To succeed in Big East, changes must be made

Despite everything SMU and Dallas have to offer, the Mustangs' basketball program will never find success in the Big East if changes aren't made by those in charge.

What is John Marinatto thinking right now?

The Big East commissioner, who was probably already in a mood after settling terms with West Virginia to allow the school to bolt for the Big 12 early (for a price), was probably not thrilled when he saw SMU's box score Wednesday night.

The Mustangs, a future Big East team, got beat at home by UAB 47-28. Yes, that was a final score (SMU had 12 points at halftime).

The Mustangs shot 17.4 percent from the floor and the Blazers only needed to make 34.1 percent of their baskets to win.

UAB's K.C. Whitaker and Cameron Moore combined to out-score SMU 29-28. Those 28 points, by the way, are a Conference USA record low.

Matt Doherty, who makes approximately $500,000 annually and is 78-105 all-time at SMU, is in his sixth year on the Hilltop. His best league record with the Mustangs was last year when they went 8-8. Right now, SMU sits in last place in C-USA with a 2-9 record and five regular season games to go. Unacceptable for any program, especially one headed to the country's best college basketball conference in 2013.

Last time SMU received a bid to the NCAA tournament was in 1993 under John Shumate and they were knocked out in the first round. Ever since, the Mustangs have only had two 20-win seasons. The basketball program itself has only had nine 20-win seasons since its inception in 1916.

Under the guidance of University President R. Gerald Turner and Athletic Director Steve Orsini, SMU has been trying to make all the right moves to put its athletic program as a whole in a position to reach and succeed on the national stage. Purely lobbying for and ultimately being accepted into the Big East is a testament to that. And in the basketball realm, $40 million to renovate Moody Coliseum speaks for itself.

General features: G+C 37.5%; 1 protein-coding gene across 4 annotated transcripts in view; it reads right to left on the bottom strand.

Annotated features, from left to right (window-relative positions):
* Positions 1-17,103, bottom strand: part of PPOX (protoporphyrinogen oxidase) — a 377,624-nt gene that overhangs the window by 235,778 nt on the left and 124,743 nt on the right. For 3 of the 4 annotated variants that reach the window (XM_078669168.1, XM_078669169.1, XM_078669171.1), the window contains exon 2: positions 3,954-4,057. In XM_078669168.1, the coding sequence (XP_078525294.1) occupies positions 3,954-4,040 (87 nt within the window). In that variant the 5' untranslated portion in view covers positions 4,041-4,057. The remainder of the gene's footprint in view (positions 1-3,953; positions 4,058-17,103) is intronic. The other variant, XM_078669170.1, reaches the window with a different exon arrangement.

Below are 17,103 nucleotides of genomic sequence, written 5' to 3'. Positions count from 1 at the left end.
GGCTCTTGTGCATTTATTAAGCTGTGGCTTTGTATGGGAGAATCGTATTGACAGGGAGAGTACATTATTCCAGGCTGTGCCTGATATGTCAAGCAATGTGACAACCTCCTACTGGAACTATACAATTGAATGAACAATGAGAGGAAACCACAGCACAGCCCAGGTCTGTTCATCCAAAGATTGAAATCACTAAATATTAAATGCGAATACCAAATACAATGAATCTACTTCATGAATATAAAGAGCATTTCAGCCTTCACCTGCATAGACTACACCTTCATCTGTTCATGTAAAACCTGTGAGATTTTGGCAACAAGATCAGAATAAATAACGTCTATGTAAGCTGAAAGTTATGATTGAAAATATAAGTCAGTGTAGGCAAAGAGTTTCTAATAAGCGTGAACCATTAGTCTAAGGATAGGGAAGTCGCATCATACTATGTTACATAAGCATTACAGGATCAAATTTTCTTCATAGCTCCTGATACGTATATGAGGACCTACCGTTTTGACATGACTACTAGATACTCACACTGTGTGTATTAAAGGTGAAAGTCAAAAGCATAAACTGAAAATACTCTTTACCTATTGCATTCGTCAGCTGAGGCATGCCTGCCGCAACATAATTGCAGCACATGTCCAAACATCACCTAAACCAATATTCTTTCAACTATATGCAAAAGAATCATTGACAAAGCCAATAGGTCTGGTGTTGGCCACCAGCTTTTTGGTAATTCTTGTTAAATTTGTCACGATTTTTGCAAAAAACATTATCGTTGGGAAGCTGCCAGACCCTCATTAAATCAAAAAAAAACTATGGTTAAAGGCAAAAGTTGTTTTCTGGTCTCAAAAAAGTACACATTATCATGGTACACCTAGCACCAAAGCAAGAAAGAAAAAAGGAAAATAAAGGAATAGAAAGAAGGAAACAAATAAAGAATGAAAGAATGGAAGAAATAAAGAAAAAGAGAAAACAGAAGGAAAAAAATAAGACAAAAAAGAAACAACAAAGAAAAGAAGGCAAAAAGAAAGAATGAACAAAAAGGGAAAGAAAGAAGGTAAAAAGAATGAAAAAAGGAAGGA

But here's the thing—a gym facelift and better conference affiliation won't mean a thing if a team doesn't win.

It would appear to be a no-brainer for a top recruit to choose coming to school in Dallas (perfect weather, bustling city, Top 5 sports market, pro teams, professional resources out the wazoo, first-class education, prime facilities…etc.) over say a place like Storrs, Conn. or Piscataway, N.J., right?

That player would get the same benefits as the other "more renowned" programs and the same amount of national attention on television, but they wouldn't have to freeze their tails off in the winter. Talk about a pendulum swinger.

But no kid wants to play for a losing program in any sport. High schoolers are impressionable and maybe some will buy into the whole, "You can be a part of building tradition" thing, but let's be honest: if a prospect wants to play in the Big East and he's choosing between SMU and UConn/Georgetown/Notre Dame/Louisville, he's going to pick one of the latter if the former doesn't have checks in the W column.

To have success in the future, SMU needs to make some moves. The players need to be put in a position to win and clearly the way things are run right now are not cutting it. I mean earlier in the season, the Mustangs lost to Jackson State and had to take Arkansas-Little Rock to overtime to win.

The Mustangs are a young team with potential. The 2012 class, if it stays intact, will add depth and size. If developed correctly—and that means discipline, attitude, understanding a system, leadership, work ethic, etc.—this group can compete in the Big East and could eventually attract higher caliber players.

But change starts at the top and trickles down.


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